Leona Roberts Helmsley was a businesswoman from the United States who lived from July 4, 1920, to August 20, 2007. Her colorful flair and authoritarian reputation earned her the moniker “Queen of Mean.”  Helmsley was investigated and found guilty of federal income tax fraud and other offenses in 1989 after contractors engaged to refurbish her Connecticut house-made claims of non-payment. Despite receiving a sixteen-year sentence, she was only sentenced to nineteen months in prison and two months of house detention. During the trial, a former housekeeper testified that she overheard Helmsley say, “We don’t pay taxes; only the little people pay taxes,” a quote that was forever associated with her.
Leona Helmsley Is an American Actress and Model. $5 Billion Net Worth
Leona Helmsley’s net worth is estimated to be at $1 million dollars. Leona Helmsley was an American entrepreneur with a $5 billion dollar net worth at one point. Due to her reputation for being harsh to her employees and family, Leona Helmsley received the moniker “Queen of Mean.” In the late 1980s, she was convicted of federal income tax evasion and a slew of other offenses following charges of non-payment by contractors engaged to work on her property. Helmsley’s sentence was reduced from 16 years in prison to 19 months in prison with two months of house arrest.
In 1968, Leona was working as a condominium broker when she met and began her relationship with Harry Helms Helmsley, a multi-millionaire real estate entrepreneur who divorced his 33-year-old wife and married Leona on April 8, 1972. The Helmsleys established a real estate empire in New York City that included 230 Park Avenue, the Empire State Building, the Tudor City apartment complex on Manhattan’s East Side, and Helmsley-Spear, their management and leasing firm. The Park Lane Hotel, the Helmsley Palace Hotel in New York, and hotels in Florida and other states were among the properties created by the pair.
In Marbletown, New York, Leona Helmsley was born as Lena Rosenthal in 1920. Ida, her mother, was a homemaker, and Morris, her father, was a hat manufacturer. When Helmsley was a child, his family relocated to Brooklyn, and then to Manhattan on multiple occasions. Helmsley attended Abraham Lincoln High School before dropping school to pursue her dream of being a model. She went by several different surnames in a short period of time before settling on Roberts.
Helmsley met real estate entrepreneur Harry Helmsley in 1968 while working as a condominium broker. After two years, she became a senior vice-president at one of his brokerage firms. Following that, the two tied the knot. Leona Helmsley focused on her husband’s developing hotel enterprise when her real estate license was terminated for pushing her tenants to buy condominiums.
Evasion of Taxes and The Courtroom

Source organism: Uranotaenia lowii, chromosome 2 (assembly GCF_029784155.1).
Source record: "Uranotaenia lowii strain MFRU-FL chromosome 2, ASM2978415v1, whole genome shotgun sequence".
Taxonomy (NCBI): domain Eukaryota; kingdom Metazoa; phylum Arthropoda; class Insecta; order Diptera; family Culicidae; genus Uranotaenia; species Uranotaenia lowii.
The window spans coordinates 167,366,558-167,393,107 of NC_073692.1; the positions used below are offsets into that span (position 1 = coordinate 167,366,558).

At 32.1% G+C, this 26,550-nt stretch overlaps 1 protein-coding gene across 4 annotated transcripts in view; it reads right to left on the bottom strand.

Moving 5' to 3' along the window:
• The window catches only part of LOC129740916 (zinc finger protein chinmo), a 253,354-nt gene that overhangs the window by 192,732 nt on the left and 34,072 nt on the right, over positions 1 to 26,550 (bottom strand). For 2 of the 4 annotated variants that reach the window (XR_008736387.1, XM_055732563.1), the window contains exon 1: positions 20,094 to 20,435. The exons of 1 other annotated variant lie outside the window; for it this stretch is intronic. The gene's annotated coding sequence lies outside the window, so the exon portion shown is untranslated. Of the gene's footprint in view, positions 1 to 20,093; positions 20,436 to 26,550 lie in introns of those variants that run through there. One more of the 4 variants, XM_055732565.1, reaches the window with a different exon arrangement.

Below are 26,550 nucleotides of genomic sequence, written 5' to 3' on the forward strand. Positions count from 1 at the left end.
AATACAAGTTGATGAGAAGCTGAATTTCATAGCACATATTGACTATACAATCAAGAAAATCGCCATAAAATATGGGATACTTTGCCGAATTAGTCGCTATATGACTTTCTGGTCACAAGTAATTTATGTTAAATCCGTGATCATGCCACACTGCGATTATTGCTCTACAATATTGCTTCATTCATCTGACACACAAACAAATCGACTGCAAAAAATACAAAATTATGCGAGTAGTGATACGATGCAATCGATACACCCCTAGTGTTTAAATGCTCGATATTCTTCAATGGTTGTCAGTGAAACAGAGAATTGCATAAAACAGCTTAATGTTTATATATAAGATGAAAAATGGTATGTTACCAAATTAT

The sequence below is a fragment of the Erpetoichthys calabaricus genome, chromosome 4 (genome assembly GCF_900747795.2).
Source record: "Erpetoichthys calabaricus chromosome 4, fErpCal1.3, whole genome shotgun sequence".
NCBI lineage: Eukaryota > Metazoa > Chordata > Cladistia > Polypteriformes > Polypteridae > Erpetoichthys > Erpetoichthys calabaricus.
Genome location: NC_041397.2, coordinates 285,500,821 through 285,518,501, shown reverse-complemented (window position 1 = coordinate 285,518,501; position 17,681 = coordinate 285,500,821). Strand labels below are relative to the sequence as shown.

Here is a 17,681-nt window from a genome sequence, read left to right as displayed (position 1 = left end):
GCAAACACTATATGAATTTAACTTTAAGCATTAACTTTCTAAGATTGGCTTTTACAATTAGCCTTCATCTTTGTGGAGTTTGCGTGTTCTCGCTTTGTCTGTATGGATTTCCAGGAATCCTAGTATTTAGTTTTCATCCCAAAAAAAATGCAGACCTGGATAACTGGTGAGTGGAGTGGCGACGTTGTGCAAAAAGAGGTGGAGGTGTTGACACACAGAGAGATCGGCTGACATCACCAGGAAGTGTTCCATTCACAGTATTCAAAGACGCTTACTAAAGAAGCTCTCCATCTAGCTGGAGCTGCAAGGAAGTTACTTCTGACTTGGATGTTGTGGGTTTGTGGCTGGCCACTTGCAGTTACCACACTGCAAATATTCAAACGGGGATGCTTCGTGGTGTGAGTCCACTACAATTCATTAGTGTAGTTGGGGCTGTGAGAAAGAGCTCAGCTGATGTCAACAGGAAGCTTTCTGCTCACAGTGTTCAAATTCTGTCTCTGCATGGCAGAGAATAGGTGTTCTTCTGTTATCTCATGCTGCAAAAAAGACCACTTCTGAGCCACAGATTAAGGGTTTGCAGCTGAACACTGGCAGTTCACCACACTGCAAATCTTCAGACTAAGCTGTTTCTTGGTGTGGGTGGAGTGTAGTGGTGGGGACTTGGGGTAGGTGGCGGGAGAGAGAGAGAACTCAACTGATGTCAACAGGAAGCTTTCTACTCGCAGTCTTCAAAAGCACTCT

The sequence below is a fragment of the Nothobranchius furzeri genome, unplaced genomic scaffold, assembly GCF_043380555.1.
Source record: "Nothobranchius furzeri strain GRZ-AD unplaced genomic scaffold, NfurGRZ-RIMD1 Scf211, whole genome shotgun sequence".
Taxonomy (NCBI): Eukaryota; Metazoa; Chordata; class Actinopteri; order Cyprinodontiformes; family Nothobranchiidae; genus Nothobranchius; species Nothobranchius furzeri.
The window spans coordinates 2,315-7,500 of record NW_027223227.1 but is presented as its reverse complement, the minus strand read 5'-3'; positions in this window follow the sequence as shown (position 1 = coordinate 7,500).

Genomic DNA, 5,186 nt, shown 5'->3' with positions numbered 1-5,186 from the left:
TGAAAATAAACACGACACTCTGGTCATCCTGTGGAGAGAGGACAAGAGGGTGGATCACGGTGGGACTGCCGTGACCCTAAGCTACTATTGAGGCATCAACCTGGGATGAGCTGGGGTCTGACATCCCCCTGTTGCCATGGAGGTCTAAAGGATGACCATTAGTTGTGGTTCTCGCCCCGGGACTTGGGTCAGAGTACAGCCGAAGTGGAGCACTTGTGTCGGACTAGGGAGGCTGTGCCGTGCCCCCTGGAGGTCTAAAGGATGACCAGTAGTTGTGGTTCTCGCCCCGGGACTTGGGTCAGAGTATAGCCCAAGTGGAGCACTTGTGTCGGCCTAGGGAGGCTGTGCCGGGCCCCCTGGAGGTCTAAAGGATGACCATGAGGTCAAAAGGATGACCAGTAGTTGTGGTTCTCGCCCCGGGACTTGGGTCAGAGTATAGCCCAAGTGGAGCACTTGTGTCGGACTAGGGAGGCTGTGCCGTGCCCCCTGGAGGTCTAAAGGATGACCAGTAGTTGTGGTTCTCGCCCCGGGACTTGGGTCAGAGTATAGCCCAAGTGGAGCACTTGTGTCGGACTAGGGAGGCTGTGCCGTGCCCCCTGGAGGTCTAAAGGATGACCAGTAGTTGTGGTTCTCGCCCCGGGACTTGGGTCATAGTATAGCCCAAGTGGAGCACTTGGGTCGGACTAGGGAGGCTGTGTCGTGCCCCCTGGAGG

The Helmsley’s purchased Dunnellen Hall in Greenwich, Connecticut, for $11 million in 1983 with the intention of using it as a weekend resort. They hired contractors to add a dance floor, a mahogany card table, and a silver clock, among other upgrades, totaling roughly $8 million. The Helmsleys, who were already known for disputing payments, turned down their contractors’ requests for payment. As a result, the contractors brought a case against the government. The majority of the contractors’ work was unlawfully invoiced to the Helmsleys’ hotels as business costs, which was exposed during the court hearings. Meanwhile, falsified invoices revealed the couple’s tax avoidance tactics. The Helmsleys and a few of their acquaintances were charged with both tax evasion and extortion by then-US Attorney Rudy Giuliani in 1988.
Harry was declared physically and psychologically incompetent to stand trial due to his deteriorating health, leaving Leona Helmsley to face the charges alone. Helmsley-Spear executive Paul Ruffino and Elizabeth Baum, the Helmsley home’s housekeeper, were both significant witnesses at the trial. Helmsley’s micromanaging and abusive behavior, which she directed not only at employees and contractors but also at family members and senior executives, was made public throughout the trial. Meanwhile, legal watchers of the trial said Helmsley’s blatant hatred and arrogance alienated the jurors. Helmsley was found guilty of three charges of tax evasion, one count of conspiracy to defraud the US, three counts of submitting false personal tax returns, 16 counts of helping in the filing of fraudulent corporation and partnership tax returns, and ten counts of mail fraud in August 1989. The case of extortion, however, was dropped against her. Her original sentence was 16 years in prison, but after an appeal by her new attorney, Alan Dershowitz, it was reduced to 19 months.
Assets and Personal Life
In 1938, Helmsley married lawyer Leo Panzirer for the first time. They got four grandkids through their son, Jay. In 1952, they got divorced. Helmsley went on to marry and divorce Joseph Lubin, a garment industry businessman, twice. Finally, in 1972, she married Harry Helmsley, with whom she remained for the rest of her life.
Helmsley died in her Connecticut home in 2007 at the age of 87 from congestive heart failure. Her ashes were later interred in a $1.4 million mausoleum in New York’s Sleepy Hollow Cemetery, adjacent to her husband Harry. The Leona M. and Harry B. Helmsley Charitable Trust received the majority of their assets, valued at nearly $4 billion. Meanwhile, her Maltese dog, Trouble, received a $12 million trust fund, which was eventually reduced to $2 million, with the remainder going to the Charitable Trust and two of Helmsley’s disinherited grandchildren.